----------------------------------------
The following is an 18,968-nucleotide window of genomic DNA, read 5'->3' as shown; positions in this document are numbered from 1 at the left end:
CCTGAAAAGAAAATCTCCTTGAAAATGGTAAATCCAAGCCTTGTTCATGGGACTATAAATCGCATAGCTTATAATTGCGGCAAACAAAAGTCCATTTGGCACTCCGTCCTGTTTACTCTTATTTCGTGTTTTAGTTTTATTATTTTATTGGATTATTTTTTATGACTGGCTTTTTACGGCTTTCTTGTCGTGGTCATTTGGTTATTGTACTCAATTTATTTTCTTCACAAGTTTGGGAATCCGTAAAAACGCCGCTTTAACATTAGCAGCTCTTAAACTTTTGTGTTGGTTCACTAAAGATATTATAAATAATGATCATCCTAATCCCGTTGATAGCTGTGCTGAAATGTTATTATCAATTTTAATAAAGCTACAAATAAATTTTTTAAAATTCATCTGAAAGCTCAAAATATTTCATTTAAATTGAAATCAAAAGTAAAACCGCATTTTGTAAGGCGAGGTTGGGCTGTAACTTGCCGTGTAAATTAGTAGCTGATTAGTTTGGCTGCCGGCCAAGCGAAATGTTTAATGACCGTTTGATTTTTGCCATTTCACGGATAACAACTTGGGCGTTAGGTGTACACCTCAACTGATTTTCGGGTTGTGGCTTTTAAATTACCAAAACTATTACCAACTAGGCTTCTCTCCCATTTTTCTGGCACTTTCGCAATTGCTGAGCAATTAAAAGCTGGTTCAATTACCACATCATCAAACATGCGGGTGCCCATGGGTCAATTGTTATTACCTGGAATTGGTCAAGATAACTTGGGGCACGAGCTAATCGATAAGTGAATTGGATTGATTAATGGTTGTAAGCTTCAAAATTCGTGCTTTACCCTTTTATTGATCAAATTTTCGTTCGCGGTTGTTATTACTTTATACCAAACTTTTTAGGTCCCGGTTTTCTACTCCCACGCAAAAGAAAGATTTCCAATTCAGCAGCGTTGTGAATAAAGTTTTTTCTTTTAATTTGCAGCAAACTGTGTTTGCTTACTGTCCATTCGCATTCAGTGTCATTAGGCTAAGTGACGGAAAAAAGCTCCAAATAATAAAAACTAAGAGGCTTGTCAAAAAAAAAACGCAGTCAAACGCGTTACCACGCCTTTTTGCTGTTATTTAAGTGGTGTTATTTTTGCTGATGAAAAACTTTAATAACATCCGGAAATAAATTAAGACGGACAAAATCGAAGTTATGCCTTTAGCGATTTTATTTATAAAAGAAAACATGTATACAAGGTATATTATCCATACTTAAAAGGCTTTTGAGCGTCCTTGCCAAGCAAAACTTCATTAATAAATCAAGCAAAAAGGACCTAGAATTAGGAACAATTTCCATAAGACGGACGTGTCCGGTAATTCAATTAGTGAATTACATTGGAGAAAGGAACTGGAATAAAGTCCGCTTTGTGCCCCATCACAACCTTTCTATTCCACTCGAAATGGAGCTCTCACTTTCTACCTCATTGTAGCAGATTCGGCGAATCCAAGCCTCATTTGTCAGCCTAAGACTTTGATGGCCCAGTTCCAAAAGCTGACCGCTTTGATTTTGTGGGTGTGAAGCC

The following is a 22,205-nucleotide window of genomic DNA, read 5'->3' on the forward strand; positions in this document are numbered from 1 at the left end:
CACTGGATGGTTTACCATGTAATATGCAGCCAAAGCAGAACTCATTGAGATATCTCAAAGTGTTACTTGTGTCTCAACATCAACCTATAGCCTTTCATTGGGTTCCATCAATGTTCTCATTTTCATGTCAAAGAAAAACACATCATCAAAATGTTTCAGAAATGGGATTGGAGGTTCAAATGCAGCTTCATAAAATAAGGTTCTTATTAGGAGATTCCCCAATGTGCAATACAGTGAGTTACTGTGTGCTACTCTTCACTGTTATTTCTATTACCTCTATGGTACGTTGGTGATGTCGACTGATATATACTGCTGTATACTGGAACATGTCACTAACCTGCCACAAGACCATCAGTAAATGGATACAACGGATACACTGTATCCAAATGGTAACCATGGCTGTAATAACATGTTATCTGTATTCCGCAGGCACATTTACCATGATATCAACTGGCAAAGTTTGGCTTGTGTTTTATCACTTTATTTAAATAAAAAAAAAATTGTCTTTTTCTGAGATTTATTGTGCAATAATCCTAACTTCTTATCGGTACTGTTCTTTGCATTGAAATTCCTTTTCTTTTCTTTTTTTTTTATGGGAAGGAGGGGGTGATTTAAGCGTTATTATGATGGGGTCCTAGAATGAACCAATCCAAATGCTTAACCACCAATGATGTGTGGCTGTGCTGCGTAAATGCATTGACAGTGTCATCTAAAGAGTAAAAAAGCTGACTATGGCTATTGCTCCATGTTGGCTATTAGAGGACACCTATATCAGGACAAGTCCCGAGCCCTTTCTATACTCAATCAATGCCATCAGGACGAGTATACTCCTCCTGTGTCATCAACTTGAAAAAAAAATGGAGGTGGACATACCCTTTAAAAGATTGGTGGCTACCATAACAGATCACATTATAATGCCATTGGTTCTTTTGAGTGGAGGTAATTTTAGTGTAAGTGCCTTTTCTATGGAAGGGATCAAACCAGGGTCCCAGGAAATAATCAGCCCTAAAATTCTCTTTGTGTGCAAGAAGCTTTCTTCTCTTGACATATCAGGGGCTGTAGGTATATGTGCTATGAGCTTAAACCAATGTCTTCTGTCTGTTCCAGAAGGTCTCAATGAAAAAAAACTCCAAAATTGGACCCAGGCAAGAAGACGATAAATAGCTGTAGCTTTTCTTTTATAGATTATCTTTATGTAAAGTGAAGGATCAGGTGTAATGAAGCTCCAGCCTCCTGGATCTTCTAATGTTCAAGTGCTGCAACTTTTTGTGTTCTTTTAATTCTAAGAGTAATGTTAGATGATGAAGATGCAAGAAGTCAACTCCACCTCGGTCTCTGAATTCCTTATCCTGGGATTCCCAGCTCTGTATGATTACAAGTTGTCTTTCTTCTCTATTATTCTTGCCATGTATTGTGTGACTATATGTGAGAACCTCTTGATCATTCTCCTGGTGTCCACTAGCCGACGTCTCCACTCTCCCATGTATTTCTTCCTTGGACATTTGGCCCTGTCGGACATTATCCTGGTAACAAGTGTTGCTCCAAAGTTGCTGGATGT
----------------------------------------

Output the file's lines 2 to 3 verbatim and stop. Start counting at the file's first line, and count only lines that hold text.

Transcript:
CCTGAAAAGAAAATCTCCTTGAAAATGGTAAATCCAAGCCTTGTTCATGGGACTATAAATCGCATAGCTTATAATTGCGGCAAACAAAAGTCCATTTGGCACTCCGTCCTGTTTACTCTTATTTCGTGTTTTAGTTTTATTATTTTATTGGATTATTTTTTATGACTGGCTTTTTACGGCTTTCTTGTCGTGGTCATTTGGTTATTGTACTCAATTTATTTTCTTCACAAGTTTGGGAATCCGTAAAAACGCCGCTTTAACATTAGCAGCTCTTAAACTTTTGTGTTGGTTCACTAAAGATATTATAAATAATGATCATCCTAATCCCGTTGATAGCTGTGCTGAAATGTTATTATCAATTTTAATAAAGCTACAAATAAATTTTTTAAAATTCATCTGAAAGCTCAAAATATTTCATTTAAATTGAAATCAAAAGTAAAACCGCATTTTGTAAGGCGAGGTTGGGCTGTAACTTGCCGTGTAAATTAGTAGCTGATTAGTTTGGCTGCCGGCCAAGCGAAATGTTTAATGACCGTTTGATTTTTGCCATTTCACGGATAACAACTTGGGCGTTAGGTGTACACCTCAACTGATTTTCGGGTTGTGGCTTTTAAATTACCAAAACTATTACCAACTAGGCTTCTCTCCCATTTTTCTGGCACTTTCGCAATTGCTGAGCAATTAAAAGCTGGTTCAATTACCACATCATCAAACATGCGGGTGCCCATGGGTCAATTGTTATTACCTGGAATTGGTCAAGATAACTTGGGGCACGAGCTAATCGATAAGTGAATTGGATTGATTAATGGTTGTAAGCTTCAAAATTCGTGCTTTACCCTTTTATTGATCAAATTTTCGTTCGCGGTTGTTATTACTTTATACCAAACTTTTTAGGTCCCGGTTTTCTACTCCCACGCAAAAGAAAGATTTCCAATTCAGCAGCGTTGTGAATAAAGTTTTTTCTTTTAATTTGCAGCAAACTGTGTTTGCTTACTGTCCATTCGCATTCAGTGTCATTAGGCTAAGTGACGGAAAAAAGCTCCAAATAATAAAAACTAAGAGGCTTGTCAAAAAAAAAACGCAGTCAAACGCGTTACCACGCCTTTTTGCTGTTATTTAAGTGGTGTTATTTTTGCTGATGAAAAACTTTAATAACATCCGGAAATAAATTAAGACGGACAAAATCGAAGTTATGCCTTTAGCGATTTTATTTATAAAAGAAAACATGTATACAAGGTATATTATCCATACTTAAAAGGCTTTTGAGCGTCCTTGCCAAGCAAAACTTCATTAATAAATCAAGCAAAAAGGACCTAGAATTAGGAACAATTTCCATAAGACGGACGTGTCCGGTAATTCAATTAGTGAATTACATTGGAGAAAGGAACTGGAATAAAGTCCGCTTTGTGCCCCATCACAACCTTTCTATTCCACTCGAAATGGAGCTCTCACTTTCTACCTCATTGTAGCAGATTCGGCGAATCCAAGCCTCATTTGTCAGCCTAAGACTTTGATGGCCCAGTTCCAAAAGCTGACCGCTTTGATTTTGTGGGTGTGAAGCC

The following is a 22,205-nucleotide window of genomic DNA, read 5'->3' on the forward strand; positions in this document are numbered from 1 at the left end: